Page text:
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Topwater hits always a big thrill

July 28, 2017
By Capt. GEORGE TUNISON (captgeorget3@aol.com) , Cape Coral Daily Breeze

Without question one of the greatest thrills in angling is the topwater strike.

Be it a five-pound bass blowing up a floating plug in the morning on a quiet small pond or an angry yellowfin tuna exploding on a surface popper far from shore, the sights and sounds of an aggressive fish feeding is always a thrill.

With snook so willing to bite and ravenous redfish always looking for an easy meal, and both living in shallow waters, a topwater plug is a natural.

Article Photos

Capt. George Tunison

The old time classic Zara Spook and the modern Rapala SkitterWalk are well known, time tested killer topwater plugs for all species of fresh and saltwater gamefish. They typically are fished in the walk-the-dog style back and forth retrieve

Biologists tell us that large numbers of local snook have been caught and released by anglers when they were juveniles. I'm convinced local fish populations get wise to lures. Some would say I'm giving the fish to much credit for smarts, but I would offer, how many snook over 40-inches have you caught?

The interesting thing is that big snook are here, but are pretty darn wise. During the Big Freeze of 2010, the surface waters of some canals joining Matlacha Pass were choked with huge dead female snook as far as the eye could see. That is a first-hand witness, non-exaggerated account. Of course, this was a horrible event, but did show the great number of local, trophy sized, very smart fish that lay low and snicker as lures of all descriptions swim by them daily.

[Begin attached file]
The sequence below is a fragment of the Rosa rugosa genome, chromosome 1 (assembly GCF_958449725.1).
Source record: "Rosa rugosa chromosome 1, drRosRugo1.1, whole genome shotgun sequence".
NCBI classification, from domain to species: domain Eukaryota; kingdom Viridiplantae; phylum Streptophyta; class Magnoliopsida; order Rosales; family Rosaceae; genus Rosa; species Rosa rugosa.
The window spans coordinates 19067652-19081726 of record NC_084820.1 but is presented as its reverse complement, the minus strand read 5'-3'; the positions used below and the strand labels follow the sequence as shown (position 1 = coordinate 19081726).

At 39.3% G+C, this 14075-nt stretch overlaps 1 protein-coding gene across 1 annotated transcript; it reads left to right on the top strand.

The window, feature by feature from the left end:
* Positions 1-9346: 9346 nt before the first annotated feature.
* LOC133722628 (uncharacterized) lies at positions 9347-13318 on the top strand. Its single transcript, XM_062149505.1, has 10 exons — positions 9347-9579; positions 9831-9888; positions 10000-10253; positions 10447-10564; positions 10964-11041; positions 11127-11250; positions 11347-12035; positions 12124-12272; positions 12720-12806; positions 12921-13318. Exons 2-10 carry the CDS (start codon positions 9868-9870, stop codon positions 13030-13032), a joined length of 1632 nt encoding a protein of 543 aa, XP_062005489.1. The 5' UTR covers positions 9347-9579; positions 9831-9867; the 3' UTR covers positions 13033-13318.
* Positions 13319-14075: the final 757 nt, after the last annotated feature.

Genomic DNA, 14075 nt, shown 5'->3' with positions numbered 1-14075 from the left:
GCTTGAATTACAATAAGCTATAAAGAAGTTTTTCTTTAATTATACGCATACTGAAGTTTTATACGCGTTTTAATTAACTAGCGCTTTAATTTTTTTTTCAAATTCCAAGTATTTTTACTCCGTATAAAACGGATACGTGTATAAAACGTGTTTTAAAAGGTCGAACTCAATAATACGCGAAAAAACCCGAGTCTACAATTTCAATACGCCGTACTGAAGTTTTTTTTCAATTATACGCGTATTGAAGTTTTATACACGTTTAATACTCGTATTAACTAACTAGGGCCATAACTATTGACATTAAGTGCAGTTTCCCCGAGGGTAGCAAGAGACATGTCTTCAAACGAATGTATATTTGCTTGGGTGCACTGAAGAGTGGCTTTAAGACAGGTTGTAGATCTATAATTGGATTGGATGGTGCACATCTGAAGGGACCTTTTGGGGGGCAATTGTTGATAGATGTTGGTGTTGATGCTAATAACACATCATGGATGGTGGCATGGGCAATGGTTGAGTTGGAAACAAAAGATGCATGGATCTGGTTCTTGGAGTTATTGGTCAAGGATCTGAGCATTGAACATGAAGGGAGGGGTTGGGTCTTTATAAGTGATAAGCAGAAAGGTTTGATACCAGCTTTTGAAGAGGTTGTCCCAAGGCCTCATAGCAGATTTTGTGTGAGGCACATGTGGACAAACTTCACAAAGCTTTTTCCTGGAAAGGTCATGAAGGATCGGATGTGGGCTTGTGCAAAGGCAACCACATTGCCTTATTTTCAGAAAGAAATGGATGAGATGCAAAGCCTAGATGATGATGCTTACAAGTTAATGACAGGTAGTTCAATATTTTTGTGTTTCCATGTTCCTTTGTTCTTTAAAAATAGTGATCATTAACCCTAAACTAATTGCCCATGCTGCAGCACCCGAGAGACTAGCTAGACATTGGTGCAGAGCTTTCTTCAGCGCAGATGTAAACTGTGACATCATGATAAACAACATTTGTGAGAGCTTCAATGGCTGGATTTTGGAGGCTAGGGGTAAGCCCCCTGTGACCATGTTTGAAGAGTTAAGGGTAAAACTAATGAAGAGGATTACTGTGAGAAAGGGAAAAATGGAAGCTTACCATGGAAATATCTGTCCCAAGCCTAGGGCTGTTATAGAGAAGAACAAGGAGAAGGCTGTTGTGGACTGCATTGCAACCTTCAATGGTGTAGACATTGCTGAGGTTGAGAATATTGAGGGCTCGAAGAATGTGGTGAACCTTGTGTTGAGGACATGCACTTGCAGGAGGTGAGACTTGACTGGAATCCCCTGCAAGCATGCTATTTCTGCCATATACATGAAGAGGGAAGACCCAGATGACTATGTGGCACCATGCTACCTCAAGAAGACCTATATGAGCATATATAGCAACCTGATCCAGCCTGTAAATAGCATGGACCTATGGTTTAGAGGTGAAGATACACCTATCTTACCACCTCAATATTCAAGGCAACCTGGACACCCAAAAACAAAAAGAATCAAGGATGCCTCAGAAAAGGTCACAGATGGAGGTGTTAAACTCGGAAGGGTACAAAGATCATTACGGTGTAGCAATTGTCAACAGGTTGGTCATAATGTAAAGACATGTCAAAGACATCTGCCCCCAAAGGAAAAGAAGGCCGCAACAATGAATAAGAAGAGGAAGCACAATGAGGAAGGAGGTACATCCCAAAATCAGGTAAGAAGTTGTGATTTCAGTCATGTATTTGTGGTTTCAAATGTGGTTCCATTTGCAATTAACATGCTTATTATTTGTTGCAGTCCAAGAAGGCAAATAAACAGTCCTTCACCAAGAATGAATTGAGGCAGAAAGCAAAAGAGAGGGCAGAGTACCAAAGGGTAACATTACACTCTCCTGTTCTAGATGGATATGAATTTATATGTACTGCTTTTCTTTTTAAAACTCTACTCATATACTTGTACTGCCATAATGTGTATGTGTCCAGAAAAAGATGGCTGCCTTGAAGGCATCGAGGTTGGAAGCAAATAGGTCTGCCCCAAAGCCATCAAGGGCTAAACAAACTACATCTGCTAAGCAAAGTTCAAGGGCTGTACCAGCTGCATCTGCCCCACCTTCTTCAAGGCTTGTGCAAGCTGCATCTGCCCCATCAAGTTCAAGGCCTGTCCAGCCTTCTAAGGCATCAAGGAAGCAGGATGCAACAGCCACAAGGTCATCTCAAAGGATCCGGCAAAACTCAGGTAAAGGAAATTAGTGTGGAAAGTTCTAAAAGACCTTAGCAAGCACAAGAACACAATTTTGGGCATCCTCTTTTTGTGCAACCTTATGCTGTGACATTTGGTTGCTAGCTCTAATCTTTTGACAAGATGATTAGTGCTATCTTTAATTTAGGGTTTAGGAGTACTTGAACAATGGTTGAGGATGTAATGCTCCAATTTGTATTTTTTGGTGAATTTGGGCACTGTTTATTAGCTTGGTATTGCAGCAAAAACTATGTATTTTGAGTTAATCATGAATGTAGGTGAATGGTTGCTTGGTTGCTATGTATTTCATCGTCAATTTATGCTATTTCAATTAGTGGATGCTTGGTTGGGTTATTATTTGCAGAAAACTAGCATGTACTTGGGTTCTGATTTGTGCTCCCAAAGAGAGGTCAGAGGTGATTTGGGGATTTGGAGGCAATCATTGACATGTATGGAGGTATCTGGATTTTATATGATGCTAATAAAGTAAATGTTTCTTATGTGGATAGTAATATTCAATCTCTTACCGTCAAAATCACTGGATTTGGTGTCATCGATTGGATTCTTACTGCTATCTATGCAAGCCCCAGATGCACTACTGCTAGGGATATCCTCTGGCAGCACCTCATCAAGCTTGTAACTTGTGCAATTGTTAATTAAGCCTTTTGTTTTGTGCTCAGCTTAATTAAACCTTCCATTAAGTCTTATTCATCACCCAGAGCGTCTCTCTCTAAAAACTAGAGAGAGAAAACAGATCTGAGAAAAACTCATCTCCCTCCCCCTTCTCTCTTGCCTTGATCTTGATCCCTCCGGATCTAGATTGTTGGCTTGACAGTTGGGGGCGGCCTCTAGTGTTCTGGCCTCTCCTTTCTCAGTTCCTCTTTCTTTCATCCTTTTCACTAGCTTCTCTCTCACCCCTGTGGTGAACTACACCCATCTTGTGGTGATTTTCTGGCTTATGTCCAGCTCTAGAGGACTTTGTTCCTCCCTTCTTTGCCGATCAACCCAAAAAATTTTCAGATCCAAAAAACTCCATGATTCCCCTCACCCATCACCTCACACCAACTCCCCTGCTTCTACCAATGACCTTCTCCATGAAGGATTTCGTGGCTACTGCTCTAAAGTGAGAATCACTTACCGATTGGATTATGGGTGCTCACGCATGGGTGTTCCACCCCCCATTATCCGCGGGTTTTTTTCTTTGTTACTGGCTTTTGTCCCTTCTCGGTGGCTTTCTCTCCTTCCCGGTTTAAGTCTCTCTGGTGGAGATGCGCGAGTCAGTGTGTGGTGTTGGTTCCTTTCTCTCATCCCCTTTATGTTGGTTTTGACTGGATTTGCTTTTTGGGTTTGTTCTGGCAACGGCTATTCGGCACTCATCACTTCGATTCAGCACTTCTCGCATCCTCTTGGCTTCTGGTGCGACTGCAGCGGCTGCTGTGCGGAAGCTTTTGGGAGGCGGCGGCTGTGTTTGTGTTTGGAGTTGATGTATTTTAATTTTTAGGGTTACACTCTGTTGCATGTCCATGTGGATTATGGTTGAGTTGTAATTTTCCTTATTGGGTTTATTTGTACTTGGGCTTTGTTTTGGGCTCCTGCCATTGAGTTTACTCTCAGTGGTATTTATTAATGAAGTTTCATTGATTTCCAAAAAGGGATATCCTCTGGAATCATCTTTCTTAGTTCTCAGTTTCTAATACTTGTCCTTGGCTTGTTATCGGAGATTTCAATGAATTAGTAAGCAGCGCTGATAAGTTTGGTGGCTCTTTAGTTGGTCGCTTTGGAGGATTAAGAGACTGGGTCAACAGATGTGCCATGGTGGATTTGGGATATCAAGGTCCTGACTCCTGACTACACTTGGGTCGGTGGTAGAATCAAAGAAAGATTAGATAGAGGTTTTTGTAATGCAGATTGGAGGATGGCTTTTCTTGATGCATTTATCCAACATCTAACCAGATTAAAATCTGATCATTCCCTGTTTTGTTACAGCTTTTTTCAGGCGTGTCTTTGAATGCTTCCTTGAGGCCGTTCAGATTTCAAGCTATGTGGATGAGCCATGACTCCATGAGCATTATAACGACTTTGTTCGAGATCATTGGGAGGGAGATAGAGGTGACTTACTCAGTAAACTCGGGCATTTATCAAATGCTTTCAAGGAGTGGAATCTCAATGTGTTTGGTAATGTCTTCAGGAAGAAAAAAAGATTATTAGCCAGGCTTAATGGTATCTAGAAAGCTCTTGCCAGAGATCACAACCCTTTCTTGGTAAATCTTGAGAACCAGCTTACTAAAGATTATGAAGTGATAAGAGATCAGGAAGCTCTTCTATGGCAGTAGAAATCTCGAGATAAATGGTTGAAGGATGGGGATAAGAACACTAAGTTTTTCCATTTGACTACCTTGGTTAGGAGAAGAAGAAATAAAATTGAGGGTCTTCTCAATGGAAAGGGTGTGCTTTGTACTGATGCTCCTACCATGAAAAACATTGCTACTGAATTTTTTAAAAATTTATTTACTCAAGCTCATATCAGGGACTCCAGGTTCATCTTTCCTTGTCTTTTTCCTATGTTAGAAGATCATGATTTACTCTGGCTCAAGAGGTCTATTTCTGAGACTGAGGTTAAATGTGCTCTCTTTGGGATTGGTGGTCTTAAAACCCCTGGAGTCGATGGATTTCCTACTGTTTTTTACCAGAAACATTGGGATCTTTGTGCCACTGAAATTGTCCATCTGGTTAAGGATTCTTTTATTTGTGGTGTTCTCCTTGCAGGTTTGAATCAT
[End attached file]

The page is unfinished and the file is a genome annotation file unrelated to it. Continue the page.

When the instant classic MirrOlure MirrOdine suspending lure first came out snook stood in line to eat it. Now it's my personal experience that I don't catch as many as I used to using this bait. Conditioning? I'm not sure, but anglers buy a ton of them and the fish see them all the time.

Point is, show them something different. Snook are turned on by a skittering, splashing, escaping meal. How many mullet destined for the inside of a snook's mouth do the walk-the-dog style surface swim? Next cast, wake up that surface plug and put it to work. Jerk and splash it. Skitter it along the surface, rest, repeat. Think fish jumping out of the water, panic escape retrieve, which in the real world is more natural and really turns on aggressive and very competitive predators.

Tip: If you see a fish take a swipe at your plug and miss, don't stop the retrieve, keep the plug moving and chances are he will return.

Before you tie on your next walk-the-dog style old favorite topwater, dig down deep and tie on one of those long forgotten popper style topwater plugs. Let them float and pop them occasionally. Or use them to pop, splash and skitter on the surface really making a loud racket and showing educated fish something different.

Look for schools of bait and tarpon in the harbor and approach quietly. Toss a live ladyfish or large pinfish in the mix and put the rod in the holder. Drift with the bait using the trolling motor to correct course. Throw a jig or plastic swimbait like a DOA Baitbuster to pass the time. Drift quietly as it's easy to spook the tarpon.

If you enjoy night fishing hit the Caloosahatchee and Peace River bridges and fish the shadow lines and structure using baits on the bottom or cast plugs and soft plastics like Hogy lures for some scary tarpon strikes.

Early morning beach walkers can score heavily this month by casting the surf zone. Remember, any piece of structure no matter how small will draw beach snook, often a whole school.

Dedicated trophy trout anglers quietly throwing large topwater plugs at night in knee deep water will catch the summer's largest gator trout. Make long distance casts.

Capt. George Tunison is a Cape Coral resident fishing guide. Contact him at 239-440-1621 or captgeorget3@aol.com.

 
 
 

 

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